There wasn’t anything selective in this race, like a huge climb or anything really that technical.  However, the next time someone tells you to beware the Holland wind—believe them.  When the final group entered the final 30k circuit finish in downtown, there were fewer than 30 girls still there.  30 out of over 200!  I wasn’t there, and I was upset—I wanted another chance.  I felt so unprepared for the circumstances that took place.  Was the race hard?  Yes and No.  It was hard, but the mistakes I made made it not because my race ended too soon.  I approached the positioning as important, but not DO or DIE.  You can’t be cowardly out there.  You have to go for the front, desperately, scratch and claw your way up there or you will not survive.  I sure didn’t do that today.  Next time I hope I will, but I am afraid that it might take two or three more times to really have it sink in.  I want another chance, but will have to wait.  That was so brutal out there.  Wow.  I don’t think I understood how important it was for me to be in good position.  I get away with such bad habits in domestic races, but I am strong and get away with it.  Andrew, the US National team director gave me some good tips afterwards.  He told me that you take what I have, and then put me in that race, and there is 100 other girls with my strength there.  I believe him.  I’ll be back, and I will respect the wind.  I will destroy myself to get in position.  I will not rely on my strength to allow me to get back up there later, because like today, it was too late.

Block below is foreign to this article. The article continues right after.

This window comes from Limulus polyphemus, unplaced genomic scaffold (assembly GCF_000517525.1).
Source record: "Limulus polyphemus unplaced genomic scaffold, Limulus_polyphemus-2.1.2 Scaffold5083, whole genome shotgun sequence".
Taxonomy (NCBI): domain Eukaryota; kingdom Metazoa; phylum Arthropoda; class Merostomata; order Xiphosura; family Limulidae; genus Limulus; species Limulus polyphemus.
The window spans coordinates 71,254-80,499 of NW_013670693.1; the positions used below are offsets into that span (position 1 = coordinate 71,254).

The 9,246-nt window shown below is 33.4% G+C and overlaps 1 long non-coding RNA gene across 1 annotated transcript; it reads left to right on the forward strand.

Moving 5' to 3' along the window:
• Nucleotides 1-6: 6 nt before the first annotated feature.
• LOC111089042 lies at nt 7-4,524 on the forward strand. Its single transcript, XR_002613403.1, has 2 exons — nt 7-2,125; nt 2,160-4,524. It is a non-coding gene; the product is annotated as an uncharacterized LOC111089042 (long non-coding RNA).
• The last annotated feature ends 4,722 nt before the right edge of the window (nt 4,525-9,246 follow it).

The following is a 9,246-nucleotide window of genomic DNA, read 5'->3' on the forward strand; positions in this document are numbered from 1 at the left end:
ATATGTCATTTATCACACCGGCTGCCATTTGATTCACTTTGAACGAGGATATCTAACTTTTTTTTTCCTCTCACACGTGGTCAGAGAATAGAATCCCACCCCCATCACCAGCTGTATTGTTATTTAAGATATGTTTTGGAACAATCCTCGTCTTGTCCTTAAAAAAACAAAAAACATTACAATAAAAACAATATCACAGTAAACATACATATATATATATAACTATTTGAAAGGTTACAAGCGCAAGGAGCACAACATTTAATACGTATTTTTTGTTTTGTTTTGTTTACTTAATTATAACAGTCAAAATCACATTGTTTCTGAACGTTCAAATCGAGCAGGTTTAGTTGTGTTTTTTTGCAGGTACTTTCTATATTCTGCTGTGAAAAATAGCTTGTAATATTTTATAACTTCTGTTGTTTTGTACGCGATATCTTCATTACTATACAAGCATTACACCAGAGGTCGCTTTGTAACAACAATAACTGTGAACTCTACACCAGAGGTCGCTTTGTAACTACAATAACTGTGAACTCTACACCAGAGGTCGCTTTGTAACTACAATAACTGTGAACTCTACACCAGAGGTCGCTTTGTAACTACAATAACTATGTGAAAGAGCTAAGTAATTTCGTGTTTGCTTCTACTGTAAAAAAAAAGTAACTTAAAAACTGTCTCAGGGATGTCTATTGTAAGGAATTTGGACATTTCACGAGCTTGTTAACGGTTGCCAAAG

Bad Position = No Position

On the brighter side, last year at this time, NorCal criteriums scared me.  Yeah right.  They make this thing look like a latte brunch ride with chocolate croissant in your jersey pocket.  I will get smarter and stronger.  Cycling isn’t just about brute strength, I am learning.  There are tactics and skills involved, that aren’t just corning and descending.  Next year, I will give those girls a run for their money.  Until then, I need to practice, practice, practice, which is hard for me.  I want to learn now, and I want to be better now, but this will take time—or so I am told.

Back to Limoux, which sounds safe and wonderful now.

Home Sweet Home Limoux.

We were incognito today since the US National team was there, we couldn’t have too many USA National team members there, so we road for Canada Trust.  This is Lyndsey and me getting nervous before the race, showing off our new kits.  We had no idea what was about to hit us.